SIMMONS: Play about Marvin Gaye ratchets up family feud

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She also accused Janis of trying to “poison Marvin, brainwash[ing] Marvin’s children against me,” and she said “I just want Jan to get off my back.”

Even regarding domestic violence, Zeola delivered an eyebrow-raiser: “Father wasn’t a wife beater, but sometimes Mom may have wanted to get smacked around rather than listen to his knife-sharp tongue.”

And, in our interview, Zeola said this about her memoirs and other Gaye projects that might come on the scene: “I’m not making any apologies. If it doesn’t have my name or my sister’s name [Jeanne] attached to it, it may not be accurate.”

(I wonder if Zeola will shoot down the biopic starring singer Lenny Kravitz that’s in the works.)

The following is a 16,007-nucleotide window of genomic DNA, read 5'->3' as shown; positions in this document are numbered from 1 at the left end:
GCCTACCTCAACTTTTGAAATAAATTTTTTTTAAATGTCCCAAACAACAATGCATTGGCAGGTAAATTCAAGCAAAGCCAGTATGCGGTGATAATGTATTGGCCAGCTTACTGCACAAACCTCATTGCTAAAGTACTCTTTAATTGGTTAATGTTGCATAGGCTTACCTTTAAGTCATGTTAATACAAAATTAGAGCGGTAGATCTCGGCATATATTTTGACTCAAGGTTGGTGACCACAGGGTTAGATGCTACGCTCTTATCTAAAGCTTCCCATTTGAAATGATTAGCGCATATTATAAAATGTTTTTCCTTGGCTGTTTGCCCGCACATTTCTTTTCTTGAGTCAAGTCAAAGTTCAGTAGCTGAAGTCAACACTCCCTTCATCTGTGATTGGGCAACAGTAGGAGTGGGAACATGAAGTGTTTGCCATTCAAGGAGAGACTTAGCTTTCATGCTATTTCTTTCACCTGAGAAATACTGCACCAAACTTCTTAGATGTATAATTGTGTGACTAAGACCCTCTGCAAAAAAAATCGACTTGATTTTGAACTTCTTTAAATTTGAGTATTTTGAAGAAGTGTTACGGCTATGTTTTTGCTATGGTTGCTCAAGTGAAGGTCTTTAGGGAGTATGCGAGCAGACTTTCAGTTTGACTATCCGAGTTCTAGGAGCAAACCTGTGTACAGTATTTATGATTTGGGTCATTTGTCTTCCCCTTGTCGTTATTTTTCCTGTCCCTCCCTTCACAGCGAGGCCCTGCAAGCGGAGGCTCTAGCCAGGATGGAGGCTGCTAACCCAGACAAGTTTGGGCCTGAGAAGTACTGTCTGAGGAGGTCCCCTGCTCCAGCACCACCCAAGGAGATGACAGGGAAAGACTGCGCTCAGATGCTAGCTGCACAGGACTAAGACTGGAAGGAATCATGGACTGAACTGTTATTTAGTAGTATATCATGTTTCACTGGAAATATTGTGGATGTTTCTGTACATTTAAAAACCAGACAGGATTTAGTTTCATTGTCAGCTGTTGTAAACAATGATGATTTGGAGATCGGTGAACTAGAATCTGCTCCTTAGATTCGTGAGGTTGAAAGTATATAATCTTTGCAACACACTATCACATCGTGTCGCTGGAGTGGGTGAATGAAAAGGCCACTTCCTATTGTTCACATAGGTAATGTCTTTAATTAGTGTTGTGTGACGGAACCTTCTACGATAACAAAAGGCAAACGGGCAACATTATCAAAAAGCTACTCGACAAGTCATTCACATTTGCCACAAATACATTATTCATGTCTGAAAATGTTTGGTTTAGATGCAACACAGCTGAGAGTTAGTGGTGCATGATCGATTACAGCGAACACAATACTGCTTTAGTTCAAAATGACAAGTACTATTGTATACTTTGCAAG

“We’ve all got our own our stories,” said Janis, now 57, who became Marvin’s muse four decades ago and said she underwent a double mastectomy last year.

Having a girls’ night in — “doing our hair and mani-pedis during our telephone interview on Friday evening” — Janis and Nona said they want to relay the truth, the whole truth and nothing but the truth regarding the beloved Marvin.

Memoirs, perhaps?

“They’re coming along nicely,” Janis said. “The people Marvin loved and loved him and music, and especially his grandchildren deserve a true depiction.”

Good for her.

Marvin’s grandchildren, born after his death, might one day take in their Aunt Zeola’s one-sided perspective, but they certainly deserve a more rounded and truthful public airing of their granddad.

Deborah Simmons can be reached at dsimmons@washingtontimes.com.

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